With over 20 years professional gardening experience Hilary Rinaldi has a very real interest in making gardening fun, doable, and successful for everyone. She is a professional public speaker and educator in the horticulture industry.
Comment

Nicole Caldwell

Nicole Caldwell is a self-taught environmentalist, green-living savant and sustainability educator with more than a decade of professional writing experience. She is also the co-founder of Better Farm and president of betterArts. Nicole’s work has been featured in Mother Earth News, Reader’s Digest, Time Out New York, and many other publications. Her first book, Better: The Everyday Art of Sustainable Living, is due out this July through New Society Publishers.

Pre-Spring Houseplant Care

With spring planting just around the corner, we used this week to shake the dust from our houseplants with some transplanting into larger containers, trimming leaves back, and waking up some bulbs. In this blog we'll give you some simple DIY fertilizer recipes for your houseplants, and a quick run-down of what's going on inside at Better Farm.

DIY Plant Steroids
Here are some simple homemade fertilizer recipes for your houseplants:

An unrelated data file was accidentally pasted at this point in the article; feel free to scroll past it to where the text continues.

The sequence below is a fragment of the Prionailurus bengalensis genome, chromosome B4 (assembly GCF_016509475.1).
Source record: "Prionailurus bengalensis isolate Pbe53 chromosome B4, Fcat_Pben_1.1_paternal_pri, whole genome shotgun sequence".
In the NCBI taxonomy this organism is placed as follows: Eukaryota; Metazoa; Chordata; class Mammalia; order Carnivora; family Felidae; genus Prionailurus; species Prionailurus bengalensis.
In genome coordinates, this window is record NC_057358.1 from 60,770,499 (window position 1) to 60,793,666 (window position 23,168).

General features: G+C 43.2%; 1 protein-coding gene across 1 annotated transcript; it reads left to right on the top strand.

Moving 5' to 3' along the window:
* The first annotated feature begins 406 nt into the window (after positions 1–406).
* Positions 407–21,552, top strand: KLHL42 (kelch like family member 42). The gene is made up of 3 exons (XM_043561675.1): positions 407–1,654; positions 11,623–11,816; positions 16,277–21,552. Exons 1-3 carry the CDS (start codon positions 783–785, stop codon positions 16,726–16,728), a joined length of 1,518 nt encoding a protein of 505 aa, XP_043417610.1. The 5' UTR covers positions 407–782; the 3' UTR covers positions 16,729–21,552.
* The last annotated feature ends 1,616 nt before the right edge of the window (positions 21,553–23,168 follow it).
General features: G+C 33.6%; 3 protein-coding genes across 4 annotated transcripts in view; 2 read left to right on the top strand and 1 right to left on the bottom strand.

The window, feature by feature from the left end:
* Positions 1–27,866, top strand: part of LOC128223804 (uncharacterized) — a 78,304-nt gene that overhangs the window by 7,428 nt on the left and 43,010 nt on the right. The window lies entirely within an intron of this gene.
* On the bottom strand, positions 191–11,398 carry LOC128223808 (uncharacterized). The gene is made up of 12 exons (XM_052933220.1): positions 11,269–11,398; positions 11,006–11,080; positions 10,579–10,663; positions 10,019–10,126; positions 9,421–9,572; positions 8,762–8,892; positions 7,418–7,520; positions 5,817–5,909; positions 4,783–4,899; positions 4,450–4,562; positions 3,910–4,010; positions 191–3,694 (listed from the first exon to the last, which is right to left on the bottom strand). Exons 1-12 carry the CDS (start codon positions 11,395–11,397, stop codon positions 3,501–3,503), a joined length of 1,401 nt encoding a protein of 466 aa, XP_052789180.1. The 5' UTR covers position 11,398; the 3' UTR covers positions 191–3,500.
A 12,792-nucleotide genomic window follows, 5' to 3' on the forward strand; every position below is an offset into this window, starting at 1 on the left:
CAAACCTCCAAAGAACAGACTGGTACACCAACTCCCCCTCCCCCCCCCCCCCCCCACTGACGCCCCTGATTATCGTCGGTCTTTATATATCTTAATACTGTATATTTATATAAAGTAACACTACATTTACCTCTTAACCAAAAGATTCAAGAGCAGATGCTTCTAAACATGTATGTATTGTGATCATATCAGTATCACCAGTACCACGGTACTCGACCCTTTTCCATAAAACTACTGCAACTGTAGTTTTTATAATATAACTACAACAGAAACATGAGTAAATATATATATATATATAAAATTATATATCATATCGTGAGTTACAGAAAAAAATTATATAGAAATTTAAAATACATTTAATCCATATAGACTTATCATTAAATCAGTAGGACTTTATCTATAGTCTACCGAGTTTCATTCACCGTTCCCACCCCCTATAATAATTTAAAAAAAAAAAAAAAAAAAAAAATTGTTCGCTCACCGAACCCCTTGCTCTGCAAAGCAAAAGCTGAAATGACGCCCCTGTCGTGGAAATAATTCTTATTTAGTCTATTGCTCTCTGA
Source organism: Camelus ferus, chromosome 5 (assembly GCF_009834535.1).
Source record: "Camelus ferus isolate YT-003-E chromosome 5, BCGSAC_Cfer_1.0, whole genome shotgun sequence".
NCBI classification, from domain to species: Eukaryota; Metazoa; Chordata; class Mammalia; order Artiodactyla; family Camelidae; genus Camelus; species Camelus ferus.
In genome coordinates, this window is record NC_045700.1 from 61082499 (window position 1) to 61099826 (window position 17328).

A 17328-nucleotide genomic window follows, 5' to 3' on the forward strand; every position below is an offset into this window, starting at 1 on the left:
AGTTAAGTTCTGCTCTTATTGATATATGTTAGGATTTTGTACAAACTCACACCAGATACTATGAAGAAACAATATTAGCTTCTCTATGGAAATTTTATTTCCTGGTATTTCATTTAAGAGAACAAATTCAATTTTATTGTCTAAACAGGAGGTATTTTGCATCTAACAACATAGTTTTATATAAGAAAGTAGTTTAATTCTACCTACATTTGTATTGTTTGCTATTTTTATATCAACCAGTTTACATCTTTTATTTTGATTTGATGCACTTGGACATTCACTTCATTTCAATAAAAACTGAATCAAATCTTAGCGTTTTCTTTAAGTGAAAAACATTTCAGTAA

• Give houseplants your leftover, cold coffee. This works particularly well for ivy plants.
  • Once a month, you can water your houseplants with a mixture of: 1 tablespoon Epsom Salts, 1 tsp. baking powder, 1 tsp. salt, 1/2 tsp. household ammonia, and 1 gallon of water.
  • Another method is to collect eggshells after baking and place them in a glass jar covered with water. Don't put the lid on tight. Let the eggshells sit for about a month and keep adding additional egg shells as you acquire them. Add more water if necessary. When you are ready to fertilize, dilute it (1 cup egg shell solution to 1 gallon plain water) and use it to water all of your plants. Or, mix finely crushed, rinsed eggshells into your potting soil to give your houseplants a good boost. The eggshells are a good substitute for bonemeal.